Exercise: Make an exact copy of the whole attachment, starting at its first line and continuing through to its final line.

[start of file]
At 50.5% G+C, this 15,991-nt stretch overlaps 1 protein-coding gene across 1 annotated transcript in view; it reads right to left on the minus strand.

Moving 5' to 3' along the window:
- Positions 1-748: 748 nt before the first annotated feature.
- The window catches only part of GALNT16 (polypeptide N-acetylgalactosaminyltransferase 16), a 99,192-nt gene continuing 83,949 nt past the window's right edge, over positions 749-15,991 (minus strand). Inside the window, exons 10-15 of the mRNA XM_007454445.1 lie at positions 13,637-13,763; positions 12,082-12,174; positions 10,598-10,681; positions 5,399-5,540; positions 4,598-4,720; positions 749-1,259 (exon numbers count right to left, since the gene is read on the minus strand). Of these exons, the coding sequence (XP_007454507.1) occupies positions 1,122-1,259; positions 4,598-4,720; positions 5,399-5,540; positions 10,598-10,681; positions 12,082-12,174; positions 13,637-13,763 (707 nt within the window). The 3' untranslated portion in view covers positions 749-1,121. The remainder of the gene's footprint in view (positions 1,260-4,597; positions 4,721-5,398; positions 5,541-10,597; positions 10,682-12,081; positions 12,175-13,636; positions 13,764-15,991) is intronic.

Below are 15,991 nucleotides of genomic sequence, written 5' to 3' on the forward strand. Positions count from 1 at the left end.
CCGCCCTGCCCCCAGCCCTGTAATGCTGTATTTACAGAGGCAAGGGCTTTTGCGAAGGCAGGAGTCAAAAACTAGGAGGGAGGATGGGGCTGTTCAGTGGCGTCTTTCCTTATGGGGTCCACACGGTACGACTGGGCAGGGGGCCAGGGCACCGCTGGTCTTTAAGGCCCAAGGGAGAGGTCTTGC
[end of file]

At 50.5% G+C, this 15,991-nt stretch overlaps 1 protein-coding gene across 1 annotated transcript in view; it reads right to left on the minus strand.

Moving 5' to 3' along the window:
- Positions 1-748: 748 nt before the first annotated feature.
- The window catches only part of GALNT16 (polypeptide N-acetylgalactosaminyltransferase 16), a 99,192-nt gene continuing 83,949 nt past the window's right edge, over positions 749-15,991 (minus strand). Inside the window, exons 10-15 of the mRNA XM_007454445.1 lie at positions 13,637-13,763; positions 12,082-12,174; positions 10,598-10,681; positions 5,399-5,540; positions 4,598-4,720; positions 749-1,259 (exon numbers count right to left, since the gene is read on the minus strand). Of these exons, the coding sequence (XP_007454507.1) occupies positions 1,122-1,259; positions 4,598-4,720; positions 5,399-5,540; positions 10,598-10,681; positions 12,082-12,174; positions 13,637-13,763 (707 nt within the window). The 3' untranslated portion in view covers positions 749-1,121. The remainder of the gene's footprint in view (positions 1,260-4,597; positions 4,721-5,398; positions 5,541-10,597; positions 10,682-12,081; positions 12,175-13,636; positions 13,764-15,991) is intronic.

Below are 15,991 nucleotides of genomic sequence, written 5' to 3' on the forward strand. Positions count from 1 at the left end.
CCGCCCTGCCCCCAGCCCTGTAATGCTGTATTTACAGAGGCAAGGGCTTTTGCGAAGGCAGGAGTCAAAAACTAGGAGGGAGGATGGGGCTGTTCAGTGGCGTCTTTCCTTATGGGGTCCACACGGTACGACTGGGCAGGGGGCCAGGGCACCGCTGGTCTTTAAGGCCCAAGGGAGAGGTCTTGC